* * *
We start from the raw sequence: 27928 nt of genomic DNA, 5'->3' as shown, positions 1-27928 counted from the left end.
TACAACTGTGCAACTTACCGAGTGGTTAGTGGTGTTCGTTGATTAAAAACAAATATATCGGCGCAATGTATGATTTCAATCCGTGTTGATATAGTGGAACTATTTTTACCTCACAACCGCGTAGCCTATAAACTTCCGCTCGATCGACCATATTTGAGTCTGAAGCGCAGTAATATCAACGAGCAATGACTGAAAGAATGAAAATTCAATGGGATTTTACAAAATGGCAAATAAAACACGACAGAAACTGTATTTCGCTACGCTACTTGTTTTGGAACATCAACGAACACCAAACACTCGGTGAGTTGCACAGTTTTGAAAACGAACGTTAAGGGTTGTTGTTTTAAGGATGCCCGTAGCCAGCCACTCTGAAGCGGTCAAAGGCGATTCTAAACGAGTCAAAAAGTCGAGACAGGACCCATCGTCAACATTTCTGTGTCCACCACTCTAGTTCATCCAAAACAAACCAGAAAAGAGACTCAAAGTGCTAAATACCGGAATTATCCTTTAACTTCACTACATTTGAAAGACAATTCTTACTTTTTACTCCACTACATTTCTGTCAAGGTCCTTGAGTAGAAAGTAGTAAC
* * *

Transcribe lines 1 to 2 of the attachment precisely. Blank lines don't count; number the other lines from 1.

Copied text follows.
We start from the raw sequence: 27928 nt of genomic DNA, 5'->3' as shown, positions 1-27928 counted from the left end.
TACAACTGTGCAACTTACCGAGTGGTTAGTGGTGTTCGTTGATTAAAAACAAATATATCGGCGCAATGTATGATTTCAATCCGTGTTGATATAGTGGAACTATTTTTACCTCACAACCGCGTAGCCTATAAACTTCCGCTCGATCGACCATATTTGAGTCTGAAGCGCAGTAATATCAACGAGCAATGACTGAAAGAATGAAAATTCAATGGGATTTTACAAAATGGCAAATAAAACACGACAGAAACTGTATTTCGCTACGCTACTTGTTTTGGAACATCAACGAACACCAAACACTCGGTGAGTTGCACAGTTTTGAAAACGAACGTTAAGGGTTGTTGTTTTAAGGATGCCCGTAGCCAGCCACTCTGAAGCGGTCAAAGGCGATTCTAAACGAGTCAAAAAGTCGAGACAGGACCCATCGTCAACATTTCTGTGTCCACCACTCTAGTTCATCCAAAACAAACCAGAAAAGAGACTCAAAGTGCTAAATACCGGAATTATCCTTTAACTTCACTACATTTGAAAGACAATTCTTACTTTTTACTCCACTACATTTCTGTCAAGGTCCTTGAGTAGAAAGTAGTAAC